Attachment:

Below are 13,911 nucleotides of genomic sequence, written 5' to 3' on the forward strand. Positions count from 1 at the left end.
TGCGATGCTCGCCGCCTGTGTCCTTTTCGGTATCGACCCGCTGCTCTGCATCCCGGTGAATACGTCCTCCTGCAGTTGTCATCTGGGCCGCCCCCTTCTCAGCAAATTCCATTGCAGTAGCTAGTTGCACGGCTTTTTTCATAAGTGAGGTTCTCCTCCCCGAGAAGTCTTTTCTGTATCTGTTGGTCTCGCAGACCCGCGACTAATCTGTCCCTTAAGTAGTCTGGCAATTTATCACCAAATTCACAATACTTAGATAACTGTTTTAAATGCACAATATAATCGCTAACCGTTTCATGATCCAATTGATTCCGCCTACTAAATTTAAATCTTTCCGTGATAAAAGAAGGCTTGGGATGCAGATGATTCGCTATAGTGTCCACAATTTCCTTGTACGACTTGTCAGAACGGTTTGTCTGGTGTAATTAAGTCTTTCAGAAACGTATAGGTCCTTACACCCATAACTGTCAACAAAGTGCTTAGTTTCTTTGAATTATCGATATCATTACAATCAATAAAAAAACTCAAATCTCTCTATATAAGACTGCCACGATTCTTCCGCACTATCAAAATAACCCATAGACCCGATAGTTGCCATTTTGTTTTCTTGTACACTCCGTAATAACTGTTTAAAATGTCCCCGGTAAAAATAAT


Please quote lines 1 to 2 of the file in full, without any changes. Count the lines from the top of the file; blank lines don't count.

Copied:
Below are 13,911 nucleotides of genomic sequence, written 5' to 3' on the forward strand. Positions count from 1 at the left end.
TGCGATGCTCGCCGCCTGTGTCCTTTTCGGTATCGACCCGCTGCTCTGCATCCCGGTGAATACGTCCTCCTGCAGTTGTCATCTGGGCCGCCCCCTTCTCAGCAAATTCCATTGCAGTAGCTAGTTGCACGGCTTTTTTCATAAGTGAGGTTCTCCTCCCCGAGAAGTCTTTTCTGTATCTGTTGGTCTCGCAGACCCGCGACTAATCTGTCCCTTAAGTAGTCTGGCAATTTATCACCAAATTCACAATACTTAGATAACTGTTTTAAATGCACAATATAATCGCTAACCGTTTCATGATCCAATTGATTCCGCCTACTAAATTTAAATCTTTCCGTGATAAAAGAAGGCTTGGGATGCAGATGATTCGCTATAGTGTCCACAATTTCCTTGTACGACTTGTCAGAACGGTTTGTCTGGTGTAATTAAGTCTTTCAGAAACGTATAGGTCCTTACACCCATAACTGTCAACAAAGTGCTTAGTTTCTTTGAATTATCGATATCATTACAATCAATAAAAAAACTCAAATCTCTCTATATAAGACTGCCACGATTCTTCCGCACTATCAAAATAACCCATAGACCCGATAGTTGCCATTTTGTTTTCTTGTACACTCCGTAATAACTGTTTAAAATGTCCCCGGTAAAAATAAT